You can find the whole article by Professor Emeritus Fabian Dayrit, PhD and Dr. Mary Newport including the references here.


Other antimicrobial properties of coconut oil

Let’s take a look at the other antimicrobial properties of coconut oil.

Research has shown that coconut oil is as affective as the chemical chlorhexidine in reducing streptococcus mutans, the most common organism that causes cavities.

Oil pulling with coconut oil can be very beneficial not only to improve your oral health, but your overall health as well.
This detoxifying practise of swishing the oil in your mouth helps reduce plaque, can help prevent cavities and gingivitis and supports the natural detoxification process of the body.

The cleaner your mouth and body, the less your body has to work to keep the defences up and the more it can focus on recovery, rejuvenation and longevity, so that you can thrive!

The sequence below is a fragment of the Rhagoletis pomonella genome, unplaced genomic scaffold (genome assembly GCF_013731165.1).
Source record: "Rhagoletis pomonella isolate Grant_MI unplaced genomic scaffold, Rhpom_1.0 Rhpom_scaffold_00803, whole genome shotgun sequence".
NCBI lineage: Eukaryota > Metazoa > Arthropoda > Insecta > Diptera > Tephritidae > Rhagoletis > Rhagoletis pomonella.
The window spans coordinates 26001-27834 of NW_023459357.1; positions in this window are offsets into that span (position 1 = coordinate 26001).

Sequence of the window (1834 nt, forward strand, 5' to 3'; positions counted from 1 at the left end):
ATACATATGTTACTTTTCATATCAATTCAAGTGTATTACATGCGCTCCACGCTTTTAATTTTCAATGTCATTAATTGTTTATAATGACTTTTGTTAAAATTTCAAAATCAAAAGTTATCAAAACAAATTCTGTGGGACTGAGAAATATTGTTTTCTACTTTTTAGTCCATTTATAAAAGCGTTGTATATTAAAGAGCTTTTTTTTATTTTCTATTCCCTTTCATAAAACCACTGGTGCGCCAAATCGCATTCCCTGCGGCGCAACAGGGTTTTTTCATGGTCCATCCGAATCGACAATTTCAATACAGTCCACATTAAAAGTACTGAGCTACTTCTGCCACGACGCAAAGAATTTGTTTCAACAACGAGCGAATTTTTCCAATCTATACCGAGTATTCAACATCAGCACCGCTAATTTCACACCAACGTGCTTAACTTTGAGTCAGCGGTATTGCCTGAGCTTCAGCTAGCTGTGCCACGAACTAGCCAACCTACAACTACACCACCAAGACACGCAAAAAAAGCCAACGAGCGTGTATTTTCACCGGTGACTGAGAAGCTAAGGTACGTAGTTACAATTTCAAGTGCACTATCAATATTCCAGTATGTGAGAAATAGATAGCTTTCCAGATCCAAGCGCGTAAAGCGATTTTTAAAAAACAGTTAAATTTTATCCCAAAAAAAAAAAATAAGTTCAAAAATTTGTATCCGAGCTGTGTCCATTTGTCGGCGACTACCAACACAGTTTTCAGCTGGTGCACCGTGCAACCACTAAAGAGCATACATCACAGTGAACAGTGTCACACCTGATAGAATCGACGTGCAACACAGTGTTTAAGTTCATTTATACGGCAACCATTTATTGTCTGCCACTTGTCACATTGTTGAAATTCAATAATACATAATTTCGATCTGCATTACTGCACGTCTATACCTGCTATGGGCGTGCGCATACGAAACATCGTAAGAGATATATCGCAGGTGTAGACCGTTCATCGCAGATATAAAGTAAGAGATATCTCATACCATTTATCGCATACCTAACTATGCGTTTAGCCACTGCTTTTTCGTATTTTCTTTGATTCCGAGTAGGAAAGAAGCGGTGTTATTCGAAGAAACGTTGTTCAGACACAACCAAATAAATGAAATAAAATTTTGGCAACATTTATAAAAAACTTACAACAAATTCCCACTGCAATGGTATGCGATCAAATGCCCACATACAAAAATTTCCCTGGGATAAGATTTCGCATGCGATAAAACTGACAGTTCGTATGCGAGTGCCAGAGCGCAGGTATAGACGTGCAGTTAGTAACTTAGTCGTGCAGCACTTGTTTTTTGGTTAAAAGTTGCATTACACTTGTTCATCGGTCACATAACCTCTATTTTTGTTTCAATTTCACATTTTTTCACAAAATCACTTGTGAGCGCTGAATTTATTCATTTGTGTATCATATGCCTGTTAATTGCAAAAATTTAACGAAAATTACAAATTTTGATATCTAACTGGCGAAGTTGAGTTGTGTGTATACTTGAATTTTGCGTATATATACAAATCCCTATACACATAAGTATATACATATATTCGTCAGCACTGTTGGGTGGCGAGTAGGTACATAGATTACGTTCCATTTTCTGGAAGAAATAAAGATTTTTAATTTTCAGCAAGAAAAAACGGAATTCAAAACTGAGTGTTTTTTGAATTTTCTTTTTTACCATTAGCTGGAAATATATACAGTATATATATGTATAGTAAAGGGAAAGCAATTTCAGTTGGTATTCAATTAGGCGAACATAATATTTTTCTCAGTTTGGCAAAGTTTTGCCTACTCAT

And that’s not all. With mosquito season coming up soon in many parts of the world, it’s good to know that coconut oil has been scientifically proven to contain compounds that are more effective at repelling insects than DEET.


Furthermore, research has shown positive effects in the treatment of fungal infections such as Candida species, using coconut oil.


There you go. Quite impressive for a natural ingredient to be this efficient at combating all of the above and yet so gentle at the same time. Coconut oil is suitable for some of the most sensitive skin types, such as baby skin and in many cases dermatitis.




Coconut oil’s strong antimicrobial properties have shown to be very efficient when it comes to combating bacteria, viruses, parasites and fungi.
At the moment there are several scientists investigating what coconut oil could do to have a positive impact on the evolution of the Coronavirus and how it could possibly help in the current situation.


Independently of that, integrating coconut oil can be a good addition to a healthy self-care routine, as you can use it to cook with, for skin and hair treatments, for oil pulling and more.
Remember to always use a good quality organic virgin oil.


Stay healthy and strong!




More articles about coconut oil:


Coconut oil names explained

35 coconut oil beauty uses

How to choose the best coconut oil

10+ coconut oil kitchen uses